Supercapitalism

Front Cover
Knopf Doubleday Publishing Group, Sep 4, 2007 - Business & Economics - 272 pages
7 Reviews
From one of America's foremost economic and political thinkers comes a vital analysis of our new hypercompetitive and turbo-charged global economy and the effect it is having on American democracy. With his customary wit and insight, Reich shows how widening inequality of income and wealth, heightened job insecurity, and corporate corruption are merely the logical results of a system in which politicians are more beholden to the influence of business lobbyists than to the voters who elected them. Powerful and thought-provoking, Supercapitalism argues that a clear separation of politics and capitalism will foster an enviroment in which both business and government thrive, by putting capitalism in the service of democracy, and not the other way around.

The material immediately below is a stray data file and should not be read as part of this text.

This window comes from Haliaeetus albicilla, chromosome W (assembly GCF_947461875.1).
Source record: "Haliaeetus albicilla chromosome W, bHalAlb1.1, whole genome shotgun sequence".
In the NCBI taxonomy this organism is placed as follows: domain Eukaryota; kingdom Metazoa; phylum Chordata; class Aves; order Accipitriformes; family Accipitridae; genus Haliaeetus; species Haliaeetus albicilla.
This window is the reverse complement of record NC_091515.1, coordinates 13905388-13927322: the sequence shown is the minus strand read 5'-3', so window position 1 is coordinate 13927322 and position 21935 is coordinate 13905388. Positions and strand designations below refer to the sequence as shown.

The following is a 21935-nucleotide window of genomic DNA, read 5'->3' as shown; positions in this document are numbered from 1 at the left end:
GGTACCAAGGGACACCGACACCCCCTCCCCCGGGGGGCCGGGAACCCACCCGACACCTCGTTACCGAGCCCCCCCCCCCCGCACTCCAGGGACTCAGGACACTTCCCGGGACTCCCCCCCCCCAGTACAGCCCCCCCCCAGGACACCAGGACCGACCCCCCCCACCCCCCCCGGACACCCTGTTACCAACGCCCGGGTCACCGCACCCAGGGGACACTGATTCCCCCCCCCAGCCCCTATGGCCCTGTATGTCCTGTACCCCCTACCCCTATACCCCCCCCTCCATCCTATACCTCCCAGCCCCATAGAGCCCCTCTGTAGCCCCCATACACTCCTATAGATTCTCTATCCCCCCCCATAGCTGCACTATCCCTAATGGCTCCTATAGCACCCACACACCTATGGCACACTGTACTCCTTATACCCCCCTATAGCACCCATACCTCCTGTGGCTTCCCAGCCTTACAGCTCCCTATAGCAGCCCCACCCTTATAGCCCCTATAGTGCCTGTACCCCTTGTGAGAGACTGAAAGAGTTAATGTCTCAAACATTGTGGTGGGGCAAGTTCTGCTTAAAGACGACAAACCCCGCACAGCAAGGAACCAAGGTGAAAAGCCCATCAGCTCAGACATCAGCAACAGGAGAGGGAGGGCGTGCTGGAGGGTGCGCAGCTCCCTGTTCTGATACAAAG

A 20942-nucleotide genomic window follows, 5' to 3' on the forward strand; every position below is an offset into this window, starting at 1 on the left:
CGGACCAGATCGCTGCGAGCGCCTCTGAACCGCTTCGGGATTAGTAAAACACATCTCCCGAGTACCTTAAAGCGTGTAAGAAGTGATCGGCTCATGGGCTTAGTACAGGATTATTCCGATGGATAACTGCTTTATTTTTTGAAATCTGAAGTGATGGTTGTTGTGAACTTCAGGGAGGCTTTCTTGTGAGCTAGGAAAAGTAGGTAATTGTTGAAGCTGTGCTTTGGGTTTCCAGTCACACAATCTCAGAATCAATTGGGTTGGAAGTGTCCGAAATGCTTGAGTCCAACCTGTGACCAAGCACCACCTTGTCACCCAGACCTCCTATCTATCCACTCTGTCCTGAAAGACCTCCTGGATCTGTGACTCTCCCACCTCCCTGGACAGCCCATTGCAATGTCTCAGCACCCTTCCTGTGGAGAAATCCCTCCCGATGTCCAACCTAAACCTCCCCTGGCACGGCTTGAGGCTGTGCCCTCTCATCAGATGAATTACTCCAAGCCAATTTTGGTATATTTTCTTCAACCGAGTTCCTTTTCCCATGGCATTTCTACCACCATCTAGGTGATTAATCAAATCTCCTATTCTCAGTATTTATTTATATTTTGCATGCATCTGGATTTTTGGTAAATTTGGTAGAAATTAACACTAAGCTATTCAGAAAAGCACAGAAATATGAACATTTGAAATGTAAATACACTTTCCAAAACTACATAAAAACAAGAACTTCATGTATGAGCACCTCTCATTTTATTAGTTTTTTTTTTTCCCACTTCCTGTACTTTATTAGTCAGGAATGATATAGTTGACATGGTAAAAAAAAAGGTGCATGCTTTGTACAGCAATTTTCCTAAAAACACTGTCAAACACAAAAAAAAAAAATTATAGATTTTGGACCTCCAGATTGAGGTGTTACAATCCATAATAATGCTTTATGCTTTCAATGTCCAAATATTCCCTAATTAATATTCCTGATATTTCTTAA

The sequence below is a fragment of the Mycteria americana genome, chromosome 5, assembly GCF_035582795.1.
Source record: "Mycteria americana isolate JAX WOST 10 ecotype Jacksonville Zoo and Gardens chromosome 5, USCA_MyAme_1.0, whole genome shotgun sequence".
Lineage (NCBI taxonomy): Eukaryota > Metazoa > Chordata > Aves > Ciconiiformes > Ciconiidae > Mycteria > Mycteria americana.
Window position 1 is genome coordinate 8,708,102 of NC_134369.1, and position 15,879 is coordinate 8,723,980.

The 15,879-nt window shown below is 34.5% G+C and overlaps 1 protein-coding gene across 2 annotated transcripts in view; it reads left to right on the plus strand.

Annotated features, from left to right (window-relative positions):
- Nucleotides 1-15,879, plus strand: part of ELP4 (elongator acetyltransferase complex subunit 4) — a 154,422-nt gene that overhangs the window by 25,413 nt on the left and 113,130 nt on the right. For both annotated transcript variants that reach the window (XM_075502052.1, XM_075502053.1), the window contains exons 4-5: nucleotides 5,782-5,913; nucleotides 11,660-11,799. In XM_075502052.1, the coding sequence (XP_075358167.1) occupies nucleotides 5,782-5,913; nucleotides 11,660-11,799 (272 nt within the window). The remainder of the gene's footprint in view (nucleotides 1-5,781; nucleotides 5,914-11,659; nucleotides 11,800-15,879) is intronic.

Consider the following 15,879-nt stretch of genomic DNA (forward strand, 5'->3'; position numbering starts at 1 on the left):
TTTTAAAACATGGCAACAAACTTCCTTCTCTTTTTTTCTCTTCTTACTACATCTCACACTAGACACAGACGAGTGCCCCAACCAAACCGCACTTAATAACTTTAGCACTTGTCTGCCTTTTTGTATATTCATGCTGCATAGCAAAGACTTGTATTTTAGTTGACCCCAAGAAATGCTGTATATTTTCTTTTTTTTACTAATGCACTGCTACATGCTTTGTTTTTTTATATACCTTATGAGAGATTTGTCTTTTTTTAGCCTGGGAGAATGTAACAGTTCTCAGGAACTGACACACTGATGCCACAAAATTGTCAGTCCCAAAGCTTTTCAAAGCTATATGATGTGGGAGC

From the Trade Paperback edition.
 

What people are saying - Write a review

User ratings

5 stars
3
4 stars
3
3 stars
0
2 stars
1
1 star
0

LibraryThing Review

User Review  - jmoncton - LibraryThing

It's so easy today for us to rant about corporate greed or the sad fact that small independent businesses are being replaced by large superstores. And we are quick to blame heartless CEOs or big ... Read full review

LibraryThing Review

User Review  - nmele - LibraryThing

Our daughter-in-law, Morra Aarons, got me interested in this book after she encountered Reich at a special presentation at the graduate school which she attends. I remembered Reich as the quirky ... Read full review

Common terms and phrases

About the author (2007)

Robert B. Reich is professor of public policy at the Goldman School of Public Policy at the University of California at Berkeley. He last served in government as secretary of labor under President Bill Clinton. His articles have appeared in The New Yorker, The Atlantic Monthly, The New York Times, The Washington Post, and The Wall Street Journal. He contributes weekly commentaries to Marketplace on public radio, appears regularly on television, and is a cofounding editor of The American Prospect. In 2003 Reich was awarded the prestigious Václav Havel Foundation Prize for pioneering work in economic and social thought. He lives in Berkeley, California.


From the Trade Paperback edition.

Bibliographic information